Quick Drive: 2012 Toyota Camry XLE 3.5
One minute into my first spin in the new 2012 Camry
V-6 and my response (out loud, I talk to myself when I drive alone) was something very close to, “Jesus. This is a [deleted expletive] fast Camry.” Somewhere along the line, the six-cylinder Camry has become a damn fast mid-sizer—yes, the rest of the field has, too, but my default Toyota Camry memory has always been decidedly slower.
This is important to note, as you’ll read on below to get more than a few mentions of how flavorless this car is, overall. The fact of the matter is, if you’re moving into this Camry from another sedan, say five-years-old or older, you’ll be forgiven for thinking you’ve just landed some kind of sports sedan.
Now, make no mistake, this Camry is no sports sedan. The car is “all motor,” by which I mean the only really fun/dynamically distinguishing feature of the vehicle is the power it offers, and the quickness with which it lays that power down. The rest of the package is very subdued, soft, and quiet in terms of driver feedback.
What’s more, if you actually do some cross shopping before you buy your Camry (very like “next Camry” is an appropriate descriptor for most real buyers), you’ll find that there are more, and better alternatives if you want something “kind of quick.” Mostly the Kia Optima SX
, with its turbocharged 2.0-liter, is worth a long, hard look. The Optima turbo is cheaper, has more horsepower and more torque, gets better EPA fuel economy (real-world numbers may differ), and is, in the opinion of most observers I’ve heard of, far better looking. Oh yeah, the projected residual values for this generation of Optima/Sonata are looking pretty strong, too. Harder to make the argument that the Camry is the more valuable thing over time.
The Camry is, of course, a very nice car. It’s stacked with technology, nice materials, comfortable seats, and more room than ever before. The secret, I think, with the Camry, is that very few buyers ever regret purchasing the car. The most popular sedan in the country isn’t going to let down a lot of people that would consider driving a Camry in the first place.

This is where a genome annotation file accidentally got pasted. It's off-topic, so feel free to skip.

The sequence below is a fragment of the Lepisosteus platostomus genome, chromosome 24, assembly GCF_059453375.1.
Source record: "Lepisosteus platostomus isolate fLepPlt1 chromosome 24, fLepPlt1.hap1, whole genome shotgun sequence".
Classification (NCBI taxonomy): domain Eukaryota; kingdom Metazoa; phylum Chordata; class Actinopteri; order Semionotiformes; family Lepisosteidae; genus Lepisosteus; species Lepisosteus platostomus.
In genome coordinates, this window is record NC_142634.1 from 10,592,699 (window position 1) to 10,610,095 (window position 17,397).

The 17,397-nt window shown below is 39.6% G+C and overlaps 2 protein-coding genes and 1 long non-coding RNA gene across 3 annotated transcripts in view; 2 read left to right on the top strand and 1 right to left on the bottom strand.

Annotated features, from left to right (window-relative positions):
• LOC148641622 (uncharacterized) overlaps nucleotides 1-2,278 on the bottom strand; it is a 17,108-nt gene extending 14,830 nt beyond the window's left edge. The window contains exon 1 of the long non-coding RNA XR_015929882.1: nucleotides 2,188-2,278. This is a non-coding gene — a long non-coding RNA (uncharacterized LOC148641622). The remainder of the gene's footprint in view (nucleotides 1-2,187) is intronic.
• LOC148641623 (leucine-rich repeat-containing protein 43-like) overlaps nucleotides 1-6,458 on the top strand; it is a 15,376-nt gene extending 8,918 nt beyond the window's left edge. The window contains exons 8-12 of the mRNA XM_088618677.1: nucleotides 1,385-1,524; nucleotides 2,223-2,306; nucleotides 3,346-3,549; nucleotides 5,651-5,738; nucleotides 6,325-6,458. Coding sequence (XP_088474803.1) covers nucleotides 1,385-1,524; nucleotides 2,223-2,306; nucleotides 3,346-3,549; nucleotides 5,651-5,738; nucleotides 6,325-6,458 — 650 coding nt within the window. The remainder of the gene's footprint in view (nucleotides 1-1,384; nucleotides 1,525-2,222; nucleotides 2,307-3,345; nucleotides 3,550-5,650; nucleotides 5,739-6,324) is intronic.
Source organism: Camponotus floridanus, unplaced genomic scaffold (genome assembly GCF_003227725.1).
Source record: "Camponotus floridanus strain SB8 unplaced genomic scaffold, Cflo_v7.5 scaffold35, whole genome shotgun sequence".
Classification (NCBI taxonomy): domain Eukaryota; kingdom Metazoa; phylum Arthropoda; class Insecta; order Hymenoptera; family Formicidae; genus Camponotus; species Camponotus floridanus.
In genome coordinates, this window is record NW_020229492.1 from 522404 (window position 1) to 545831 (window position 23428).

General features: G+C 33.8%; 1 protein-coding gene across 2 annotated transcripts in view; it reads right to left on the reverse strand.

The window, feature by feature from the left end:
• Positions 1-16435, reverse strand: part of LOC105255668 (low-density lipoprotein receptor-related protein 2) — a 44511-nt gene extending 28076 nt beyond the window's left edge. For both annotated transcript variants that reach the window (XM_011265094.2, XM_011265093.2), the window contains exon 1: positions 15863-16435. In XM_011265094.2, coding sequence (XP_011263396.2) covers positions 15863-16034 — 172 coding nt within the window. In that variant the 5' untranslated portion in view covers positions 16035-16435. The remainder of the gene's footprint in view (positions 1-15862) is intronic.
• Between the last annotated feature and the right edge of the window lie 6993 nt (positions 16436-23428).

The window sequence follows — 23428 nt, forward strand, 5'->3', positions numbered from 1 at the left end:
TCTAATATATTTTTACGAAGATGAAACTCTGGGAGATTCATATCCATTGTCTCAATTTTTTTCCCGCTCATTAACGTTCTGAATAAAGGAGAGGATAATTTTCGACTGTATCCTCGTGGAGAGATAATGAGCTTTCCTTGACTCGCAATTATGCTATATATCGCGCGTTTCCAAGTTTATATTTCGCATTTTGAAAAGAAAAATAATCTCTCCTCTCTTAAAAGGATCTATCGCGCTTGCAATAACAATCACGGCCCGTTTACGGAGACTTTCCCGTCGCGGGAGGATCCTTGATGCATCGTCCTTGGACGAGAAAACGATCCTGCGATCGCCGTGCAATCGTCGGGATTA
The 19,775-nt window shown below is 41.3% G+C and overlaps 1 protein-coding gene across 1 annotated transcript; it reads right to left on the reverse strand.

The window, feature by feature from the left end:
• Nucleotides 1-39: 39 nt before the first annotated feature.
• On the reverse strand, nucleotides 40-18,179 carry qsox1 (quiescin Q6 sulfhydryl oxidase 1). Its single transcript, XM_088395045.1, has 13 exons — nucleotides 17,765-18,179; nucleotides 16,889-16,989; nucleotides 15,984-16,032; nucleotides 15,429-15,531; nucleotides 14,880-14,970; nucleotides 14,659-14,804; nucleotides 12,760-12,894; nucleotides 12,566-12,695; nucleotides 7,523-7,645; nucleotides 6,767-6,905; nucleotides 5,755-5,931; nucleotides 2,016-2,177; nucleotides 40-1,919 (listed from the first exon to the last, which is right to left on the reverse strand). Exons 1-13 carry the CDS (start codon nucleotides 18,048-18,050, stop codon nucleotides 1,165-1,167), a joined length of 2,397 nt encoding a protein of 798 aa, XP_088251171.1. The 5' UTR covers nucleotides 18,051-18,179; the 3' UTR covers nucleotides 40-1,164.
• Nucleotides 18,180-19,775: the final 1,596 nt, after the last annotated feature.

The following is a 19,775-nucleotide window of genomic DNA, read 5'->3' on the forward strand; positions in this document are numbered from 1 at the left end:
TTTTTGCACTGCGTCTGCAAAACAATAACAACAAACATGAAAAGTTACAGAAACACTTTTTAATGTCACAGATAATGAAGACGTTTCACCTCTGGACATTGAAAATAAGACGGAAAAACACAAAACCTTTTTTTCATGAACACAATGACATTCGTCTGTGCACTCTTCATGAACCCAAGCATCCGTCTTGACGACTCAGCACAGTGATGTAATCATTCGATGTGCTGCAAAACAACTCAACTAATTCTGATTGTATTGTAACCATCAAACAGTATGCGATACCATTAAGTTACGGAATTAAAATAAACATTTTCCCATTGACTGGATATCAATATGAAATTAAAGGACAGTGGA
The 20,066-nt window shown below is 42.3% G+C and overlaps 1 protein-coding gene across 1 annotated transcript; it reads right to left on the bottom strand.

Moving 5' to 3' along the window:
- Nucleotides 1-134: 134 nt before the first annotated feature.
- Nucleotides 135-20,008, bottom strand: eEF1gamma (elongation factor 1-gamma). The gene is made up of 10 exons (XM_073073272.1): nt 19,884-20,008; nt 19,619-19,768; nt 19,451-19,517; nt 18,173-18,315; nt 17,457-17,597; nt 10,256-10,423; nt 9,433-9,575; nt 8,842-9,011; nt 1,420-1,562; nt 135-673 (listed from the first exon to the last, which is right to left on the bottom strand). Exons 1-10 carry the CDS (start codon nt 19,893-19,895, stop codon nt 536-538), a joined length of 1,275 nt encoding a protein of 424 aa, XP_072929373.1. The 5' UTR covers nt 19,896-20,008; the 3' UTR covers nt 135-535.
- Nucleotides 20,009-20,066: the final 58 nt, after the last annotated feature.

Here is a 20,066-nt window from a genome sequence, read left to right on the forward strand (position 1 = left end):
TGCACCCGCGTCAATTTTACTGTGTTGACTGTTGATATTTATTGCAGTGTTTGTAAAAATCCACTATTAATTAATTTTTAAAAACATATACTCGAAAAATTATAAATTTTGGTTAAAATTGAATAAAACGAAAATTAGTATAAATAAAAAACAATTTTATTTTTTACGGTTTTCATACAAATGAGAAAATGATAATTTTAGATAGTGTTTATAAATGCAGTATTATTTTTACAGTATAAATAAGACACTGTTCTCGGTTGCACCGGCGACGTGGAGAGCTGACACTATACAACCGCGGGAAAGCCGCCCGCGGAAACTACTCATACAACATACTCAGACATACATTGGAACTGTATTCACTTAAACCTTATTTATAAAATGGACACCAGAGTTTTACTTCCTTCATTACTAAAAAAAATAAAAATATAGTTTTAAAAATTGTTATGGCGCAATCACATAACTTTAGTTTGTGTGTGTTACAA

—Seyth Miersma, Editor-In-Chief
If there is one highlight of driving the Camry, it’s the engine. The 3.5-liter V-6 is a strong, torquey powerplant that makes straight-line surges a lot of fun. Low, mid, and high-end power is pretty decent, and the Camry revs more freely than the turbocharged offerings from Hyundai and Kia, although it feels a touch slower overall.
The bad parts come firstly from the torque steer that overpowers the front suspension. This suspension is just too soft on take-off, under braking, and through the bends. It’s almost like driving a very full glass of water; things just slosh about. At the same time, it’s fun to throw into the turns, and just let the body flow. There’s still a decent amount of grip from the seventeen-inch tires, so you can take turns with some degree of speed.
I also took issue with the electric power-assisted steering, which was just too numb. It’s a fast rack, which is nice, but there’s so little feedback to be had that it’s hard to judge front-end grip.
Still, if all you are interested in is straight-line speed, the Camry can be a fun option. Were it my money, though, I’d opt for the more involving and slightly faster Kia Optima.
—Brandon Turkus, Online Editor
This car’s got no soul. It doesn’t feel like a companion to me. Two cars recently—this, and the new Honda CR-V
—would always get lost in the parking lot. I’d find myself leaving my house in the morning and walking up to a neighbor’s car, only to realize what I was doing when I hit the unlock button on the key fob and saw the lights flicker across the street. There haven’t been many times where I say, “That’s not my car,” but the Camry is just the sort of thing that causes these embarrassing moments.
It was a really quick car, though, and not a bad one if you’re trying to avoid drawing attention to yourself when violating the speed limit (at least, that’s my theory). It had really good punch just as it got to the end of the lower revs, and pushed me back in my seat a few times. There’s no other feeling involved, though. There’s not a sense of motion at speed, nor sense of what is going on between tire and tarmac. Steering is numb, and pushing the Camry through corners didn’t reward me with any real feeling of satisfaction.
Still the car felt sturdy, stable, and smooth, without a lot to distract me (or keep me awake). The Toyota Camry is more of a waiting room than a driver’s car—a place to sit and pass the time comfortably until you arrive at your destination.
—John Beltz Snyder, Senior Editor
3.5-liter V-6 is a powerful, free-revving powerplant
Feeling of quality and comfort in the cabin
Quiet cabin is quite spacious in the front and back
Very numb steering, there’s not a lot of feedback from the EPAS system
Camry values are better served by the four-cylinder car. Sporting values are better served by the Kia Optima turbo
The car as a whole lacks character